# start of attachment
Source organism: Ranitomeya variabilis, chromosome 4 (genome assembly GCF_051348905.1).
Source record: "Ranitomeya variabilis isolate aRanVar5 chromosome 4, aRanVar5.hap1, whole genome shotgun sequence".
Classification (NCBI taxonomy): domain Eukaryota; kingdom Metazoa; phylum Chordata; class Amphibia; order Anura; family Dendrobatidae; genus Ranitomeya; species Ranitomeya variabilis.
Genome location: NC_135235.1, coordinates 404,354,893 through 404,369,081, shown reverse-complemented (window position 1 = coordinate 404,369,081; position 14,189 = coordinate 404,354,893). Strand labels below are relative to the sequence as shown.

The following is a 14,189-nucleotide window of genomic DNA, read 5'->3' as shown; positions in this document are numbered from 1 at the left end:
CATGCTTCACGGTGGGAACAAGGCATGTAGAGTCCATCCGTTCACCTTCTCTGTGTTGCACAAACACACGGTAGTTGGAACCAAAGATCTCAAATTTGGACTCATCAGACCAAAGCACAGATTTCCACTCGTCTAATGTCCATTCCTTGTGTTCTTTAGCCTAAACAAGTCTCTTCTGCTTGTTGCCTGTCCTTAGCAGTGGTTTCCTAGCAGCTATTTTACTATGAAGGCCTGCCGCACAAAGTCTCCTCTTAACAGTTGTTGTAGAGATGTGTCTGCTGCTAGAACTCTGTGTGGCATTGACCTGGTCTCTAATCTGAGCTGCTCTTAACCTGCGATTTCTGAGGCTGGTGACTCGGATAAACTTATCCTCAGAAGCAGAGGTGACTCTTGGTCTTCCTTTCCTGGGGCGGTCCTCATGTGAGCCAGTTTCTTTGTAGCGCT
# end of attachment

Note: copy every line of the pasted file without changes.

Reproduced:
Source organism: Ranitomeya variabilis, chromosome 4 (genome assembly GCF_051348905.1).
Source record: "Ranitomeya variabilis isolate aRanVar5 chromosome 4, aRanVar5.hap1, whole genome shotgun sequence".
Classification (NCBI taxonomy): domain Eukaryota; kingdom Metazoa; phylum Chordata; class Amphibia; order Anura; family Dendrobatidae; genus Ranitomeya; species Ranitomeya variabilis.
Genome location: NC_135235.1, coordinates 404,354,893 through 404,369,081, shown reverse-complemented (window position 1 = coordinate 404,369,081; position 14,189 = coordinate 404,354,893). Strand labels below are relative to the sequence as shown.

The following is a 14,189-nucleotide window of genomic DNA, read 5'->3' as shown; positions in this document are numbered from 1 at the left end:
CATGCTTCACGGTGGGAACAAGGCATGTAGAGTCCATCCGTTCACCTTCTCTGTGTTGCACAAACACACGGTAGTTGGAACCAAAGATCTCAAATTTGGACTCATCAGACCAAAGCACAGATTTCCACTCGTCTAATGTCCATTCCTTGTGTTCTTTAGCCTAAACAAGTCTCTTCTGCTTGTTGCCTGTCCTTAGCAGTGGTTTCCTAGCAGCTATTTTACTATGAAGGCCTGCCGCACAAAGTCTCCTCTTAACAGTTGTTGTAGAGATGTGTCTGCTGCTAGAACTCTGTGTGGCATTGACCTGGTCTCTAATCTGAGCTGCTCTTAACCTGCGATTTCTGAGGCTGGTGACTCGGATAAACTTATCCTCAGAAGCAGAGGTGACTCTTGGTCTTCCTTTCCTGGGGCGGTCCTCATGTGAGCCAGTTTCTTTGTAGCGCT